But it wasn’t until a few weeks later at C3, which I attended with my SNES Classic in tow, that I actually got back on the path toward finishing this game. I knew there was no going back to retrieve this character I’d missed, so we could only proceed forward. There’s a moment, almost immediately following where I picked the story up with Celes (and Dean can attest to this) that I just sat with my jaw in my lap, hoping that what I just saw happen wasn’t real. And thankfully, it wasn’t.
I sank maybe another 40 minutes in at C3, but that time got me moving again. It was not long after I returned from Chicago that the game room was operational, and sinking my teeth back into this game was the priority – I needed to keep going, figure out what happened to the rest of my party and figure out what to do to fix what had gone so wrong with the world.
Another 18 hours sunk into the game, and I came to a realization that I’d almost exclusively used the same party (Celes, Terra, Edgar, and Sabin) and had built them up quite a bit, but left everyone else in the dust with very few skills learned, which wasn’t going to set me up for the endgame very well. So I worked through a few things, peppering in my unused cast of characters as much as possible:
- I managed to find a cursed shield, and I worked to have the curse removed.
- I went after a few of the dragons, in the end leaving only 2 of them alive.
- I grabbed some of the higher tier espers, and left a few (Odin, Bahamut, and a couple others) unclaimed. I didn’t need Flare (and you’ll see why in a moment)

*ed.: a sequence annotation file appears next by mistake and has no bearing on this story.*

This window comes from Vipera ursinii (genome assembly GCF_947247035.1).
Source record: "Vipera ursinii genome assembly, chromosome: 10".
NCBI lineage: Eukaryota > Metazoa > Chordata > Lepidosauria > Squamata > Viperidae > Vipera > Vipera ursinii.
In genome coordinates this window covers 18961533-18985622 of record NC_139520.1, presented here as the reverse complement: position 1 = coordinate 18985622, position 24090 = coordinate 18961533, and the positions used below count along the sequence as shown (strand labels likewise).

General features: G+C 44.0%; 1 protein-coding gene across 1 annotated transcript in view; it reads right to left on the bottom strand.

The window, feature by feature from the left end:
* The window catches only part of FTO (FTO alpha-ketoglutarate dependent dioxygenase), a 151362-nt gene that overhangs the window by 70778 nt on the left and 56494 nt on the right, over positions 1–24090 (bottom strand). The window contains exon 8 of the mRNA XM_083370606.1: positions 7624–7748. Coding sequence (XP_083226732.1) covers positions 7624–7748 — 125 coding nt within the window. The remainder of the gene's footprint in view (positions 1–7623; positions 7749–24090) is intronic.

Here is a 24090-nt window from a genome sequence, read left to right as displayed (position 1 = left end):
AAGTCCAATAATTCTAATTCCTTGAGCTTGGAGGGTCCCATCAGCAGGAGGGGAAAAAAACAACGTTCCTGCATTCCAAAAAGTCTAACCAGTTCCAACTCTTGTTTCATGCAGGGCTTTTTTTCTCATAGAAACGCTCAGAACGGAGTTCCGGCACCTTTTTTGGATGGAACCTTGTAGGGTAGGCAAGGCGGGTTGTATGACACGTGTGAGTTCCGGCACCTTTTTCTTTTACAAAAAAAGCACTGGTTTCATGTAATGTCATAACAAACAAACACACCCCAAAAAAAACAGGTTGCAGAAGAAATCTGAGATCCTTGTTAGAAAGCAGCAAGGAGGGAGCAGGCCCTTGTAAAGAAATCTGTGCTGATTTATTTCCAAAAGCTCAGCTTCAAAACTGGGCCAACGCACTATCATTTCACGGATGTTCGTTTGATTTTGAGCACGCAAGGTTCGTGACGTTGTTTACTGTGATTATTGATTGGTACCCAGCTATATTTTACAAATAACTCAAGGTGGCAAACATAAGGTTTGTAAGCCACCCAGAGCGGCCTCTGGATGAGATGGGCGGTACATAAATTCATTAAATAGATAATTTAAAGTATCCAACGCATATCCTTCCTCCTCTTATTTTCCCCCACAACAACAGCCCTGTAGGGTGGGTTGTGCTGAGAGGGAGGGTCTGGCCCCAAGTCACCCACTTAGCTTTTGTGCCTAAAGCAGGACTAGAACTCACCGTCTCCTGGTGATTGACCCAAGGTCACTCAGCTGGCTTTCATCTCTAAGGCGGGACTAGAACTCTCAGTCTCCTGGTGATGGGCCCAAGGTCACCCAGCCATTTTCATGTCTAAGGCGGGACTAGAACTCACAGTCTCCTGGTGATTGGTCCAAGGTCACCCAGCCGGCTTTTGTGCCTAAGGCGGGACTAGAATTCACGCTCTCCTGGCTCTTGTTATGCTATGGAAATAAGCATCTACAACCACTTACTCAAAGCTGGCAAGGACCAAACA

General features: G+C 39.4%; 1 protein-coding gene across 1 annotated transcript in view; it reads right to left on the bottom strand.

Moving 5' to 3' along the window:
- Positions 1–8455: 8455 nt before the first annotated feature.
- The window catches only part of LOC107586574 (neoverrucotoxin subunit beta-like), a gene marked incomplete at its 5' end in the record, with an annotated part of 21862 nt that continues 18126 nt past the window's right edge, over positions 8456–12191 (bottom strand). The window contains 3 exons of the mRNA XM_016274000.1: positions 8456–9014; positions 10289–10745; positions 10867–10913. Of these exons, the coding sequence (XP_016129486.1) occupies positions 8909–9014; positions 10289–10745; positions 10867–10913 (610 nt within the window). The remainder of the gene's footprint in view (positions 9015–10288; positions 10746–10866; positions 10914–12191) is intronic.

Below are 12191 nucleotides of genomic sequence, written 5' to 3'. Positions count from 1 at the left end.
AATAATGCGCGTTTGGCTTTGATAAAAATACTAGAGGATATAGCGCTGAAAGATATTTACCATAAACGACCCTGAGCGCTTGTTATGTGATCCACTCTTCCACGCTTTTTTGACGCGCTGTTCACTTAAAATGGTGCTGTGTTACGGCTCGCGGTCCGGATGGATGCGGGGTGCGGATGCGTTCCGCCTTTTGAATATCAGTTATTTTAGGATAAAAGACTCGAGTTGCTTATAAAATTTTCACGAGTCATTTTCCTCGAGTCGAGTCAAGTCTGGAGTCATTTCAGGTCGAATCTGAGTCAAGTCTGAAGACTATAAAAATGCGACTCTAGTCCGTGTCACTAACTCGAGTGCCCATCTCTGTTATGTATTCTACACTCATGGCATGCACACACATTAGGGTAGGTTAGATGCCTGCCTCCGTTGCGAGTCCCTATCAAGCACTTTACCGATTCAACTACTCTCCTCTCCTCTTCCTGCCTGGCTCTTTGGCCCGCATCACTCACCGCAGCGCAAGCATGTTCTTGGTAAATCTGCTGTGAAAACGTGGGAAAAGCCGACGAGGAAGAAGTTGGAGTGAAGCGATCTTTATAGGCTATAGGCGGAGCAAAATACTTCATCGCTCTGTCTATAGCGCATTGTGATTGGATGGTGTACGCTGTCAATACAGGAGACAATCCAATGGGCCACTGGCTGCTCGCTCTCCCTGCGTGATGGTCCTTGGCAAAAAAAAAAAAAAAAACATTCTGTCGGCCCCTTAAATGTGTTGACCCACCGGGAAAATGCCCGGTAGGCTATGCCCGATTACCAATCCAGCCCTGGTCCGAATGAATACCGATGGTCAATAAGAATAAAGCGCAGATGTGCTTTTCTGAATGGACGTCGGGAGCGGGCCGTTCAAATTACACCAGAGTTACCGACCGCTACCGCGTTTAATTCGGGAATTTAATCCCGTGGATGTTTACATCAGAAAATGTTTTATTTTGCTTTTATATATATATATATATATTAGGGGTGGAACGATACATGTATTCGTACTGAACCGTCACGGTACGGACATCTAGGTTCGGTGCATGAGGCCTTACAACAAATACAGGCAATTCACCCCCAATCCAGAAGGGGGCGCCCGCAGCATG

- I skipped the Coliseum and the auction house entirely.
- But I had all my friends with me, except the one – and found a couple new ones.
Looking back, I suspect that I ended up over-leveling. I ended up at around level 45 for everyone heading into the tower, but with four of them able to cast Ultima. To me, it was absolutely necessary for there to be parity across the whole cast, as the end gauntlet requires use of up to 12 of your characters, across 3 non-interchangeable parties. Party makeup, item, and relic selection was critical.
- How spread out should the groups be?
- Should I take Terra with Dualcast and pair her with Gogo to cast Ultima 4 times each round?
- Maybe Sabin and Celes can provide a one-two punch and magic absorption necessary to shut down Behemoths and Evil Oscars?
- Was it a mistake to give Locke Ultima – he’s not supposed to be a caster!?
- Edgar, should he be a dragoon here, or my drilling armor buster?
In the end, what I thought may be a real challenge of a final run ended up being a bit of a steamrolling, but the crack as each new boss went down felt so good. I know that I totally could have, but I’m happy that I powered through without having “min/maxed” each character.
Wrapping this up at about 44 hours, I truly enjoyed this game and am baffled as to why it took me this long to get to this point. At the moment, I have a hard time determining where it sits among my favorite Final Fantasy games, or even my favorite games of all time, but considering that 24 years after its release, it still can have an impact. This will not be the last time I play this game either, and I’d like to see if other editions of it have the same level of quality.
If you like turn-based RPGs at all and haven’t taken the time to play through this – it’s definitely one of the best, and I couldn’t recommend it enough.
So now I look ahead at my other gaming goal for 2018 – Final Fantasy IX. In the coming weeks/months, I’m strongly considering either “live-tweeting” about my progress on this game, or possibly streaming it. Would love to have you along for the ride, in either case.
So here’s to closing gaming gaps – I hope you get around to some of your own, as well.